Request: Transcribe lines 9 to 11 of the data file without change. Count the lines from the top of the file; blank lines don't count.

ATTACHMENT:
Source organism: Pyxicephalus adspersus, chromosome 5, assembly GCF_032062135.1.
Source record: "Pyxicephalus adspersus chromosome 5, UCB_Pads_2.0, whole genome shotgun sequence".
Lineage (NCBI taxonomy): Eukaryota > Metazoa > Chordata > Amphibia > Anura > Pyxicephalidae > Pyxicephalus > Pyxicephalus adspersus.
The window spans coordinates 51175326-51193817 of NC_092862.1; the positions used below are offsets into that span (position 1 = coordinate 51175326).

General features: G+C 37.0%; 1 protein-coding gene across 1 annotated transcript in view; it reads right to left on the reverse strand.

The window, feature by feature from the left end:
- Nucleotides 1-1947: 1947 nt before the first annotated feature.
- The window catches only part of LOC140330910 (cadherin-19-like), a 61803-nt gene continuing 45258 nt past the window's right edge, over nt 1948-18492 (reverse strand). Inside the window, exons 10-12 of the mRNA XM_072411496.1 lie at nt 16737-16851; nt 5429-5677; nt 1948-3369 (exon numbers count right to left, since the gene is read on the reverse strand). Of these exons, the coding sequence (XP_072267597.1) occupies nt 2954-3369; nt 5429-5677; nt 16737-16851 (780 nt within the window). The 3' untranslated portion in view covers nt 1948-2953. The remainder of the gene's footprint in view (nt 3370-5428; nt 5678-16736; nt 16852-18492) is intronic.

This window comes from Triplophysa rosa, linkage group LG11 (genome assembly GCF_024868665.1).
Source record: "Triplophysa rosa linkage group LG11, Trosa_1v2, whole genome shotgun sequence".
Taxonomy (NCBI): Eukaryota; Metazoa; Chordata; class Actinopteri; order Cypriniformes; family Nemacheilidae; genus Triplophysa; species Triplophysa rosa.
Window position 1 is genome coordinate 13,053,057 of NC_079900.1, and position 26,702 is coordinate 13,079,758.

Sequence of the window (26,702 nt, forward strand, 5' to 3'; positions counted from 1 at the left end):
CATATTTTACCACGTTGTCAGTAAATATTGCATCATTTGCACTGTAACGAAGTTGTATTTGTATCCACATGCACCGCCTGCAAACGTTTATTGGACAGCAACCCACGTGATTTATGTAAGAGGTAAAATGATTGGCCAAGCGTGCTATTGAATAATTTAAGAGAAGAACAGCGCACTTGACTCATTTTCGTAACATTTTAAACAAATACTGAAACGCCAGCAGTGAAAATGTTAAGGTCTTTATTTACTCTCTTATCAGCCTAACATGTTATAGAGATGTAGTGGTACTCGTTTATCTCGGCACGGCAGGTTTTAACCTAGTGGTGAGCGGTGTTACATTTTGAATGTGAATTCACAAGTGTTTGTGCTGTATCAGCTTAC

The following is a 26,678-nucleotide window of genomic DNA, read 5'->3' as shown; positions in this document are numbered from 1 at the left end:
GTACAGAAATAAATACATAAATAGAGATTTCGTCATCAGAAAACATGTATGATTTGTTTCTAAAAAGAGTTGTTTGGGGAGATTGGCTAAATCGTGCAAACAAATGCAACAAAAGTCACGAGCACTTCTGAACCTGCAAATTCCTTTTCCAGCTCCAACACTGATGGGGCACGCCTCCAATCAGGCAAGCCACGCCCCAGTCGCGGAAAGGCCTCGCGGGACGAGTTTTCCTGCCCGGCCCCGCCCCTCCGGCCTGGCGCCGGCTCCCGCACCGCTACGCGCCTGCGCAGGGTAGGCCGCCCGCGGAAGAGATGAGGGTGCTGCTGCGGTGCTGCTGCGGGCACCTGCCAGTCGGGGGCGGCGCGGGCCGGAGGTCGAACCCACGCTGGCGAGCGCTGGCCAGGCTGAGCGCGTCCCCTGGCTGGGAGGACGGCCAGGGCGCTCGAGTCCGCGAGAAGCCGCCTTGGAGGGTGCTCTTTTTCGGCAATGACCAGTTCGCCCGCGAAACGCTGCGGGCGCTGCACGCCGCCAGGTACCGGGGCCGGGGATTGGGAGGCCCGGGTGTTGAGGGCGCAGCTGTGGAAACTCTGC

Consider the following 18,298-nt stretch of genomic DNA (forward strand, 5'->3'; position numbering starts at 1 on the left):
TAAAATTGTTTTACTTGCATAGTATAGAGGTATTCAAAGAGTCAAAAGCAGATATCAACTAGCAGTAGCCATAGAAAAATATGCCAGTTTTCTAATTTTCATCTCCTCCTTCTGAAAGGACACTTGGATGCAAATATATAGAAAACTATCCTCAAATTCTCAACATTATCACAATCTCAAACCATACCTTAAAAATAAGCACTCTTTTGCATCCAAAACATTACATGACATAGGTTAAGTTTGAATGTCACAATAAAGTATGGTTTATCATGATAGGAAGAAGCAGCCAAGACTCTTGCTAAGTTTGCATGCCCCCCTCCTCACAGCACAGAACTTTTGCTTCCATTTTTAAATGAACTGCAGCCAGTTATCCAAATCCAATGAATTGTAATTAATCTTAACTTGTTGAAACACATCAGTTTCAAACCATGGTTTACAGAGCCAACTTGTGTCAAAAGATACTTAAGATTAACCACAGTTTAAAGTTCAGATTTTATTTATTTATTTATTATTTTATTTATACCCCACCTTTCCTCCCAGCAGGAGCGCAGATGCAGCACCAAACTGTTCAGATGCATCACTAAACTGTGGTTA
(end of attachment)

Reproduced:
This window comes from Triplophysa rosa, linkage group LG11 (genome assembly GCF_024868665.1).
Source record: "Triplophysa rosa linkage group LG11, Trosa_1v2, whole genome shotgun sequence".
Taxonomy (NCBI): Eukaryota; Metazoa; Chordata; class Actinopteri; order Cypriniformes; family Nemacheilidae; genus Triplophysa; species Triplophysa rosa.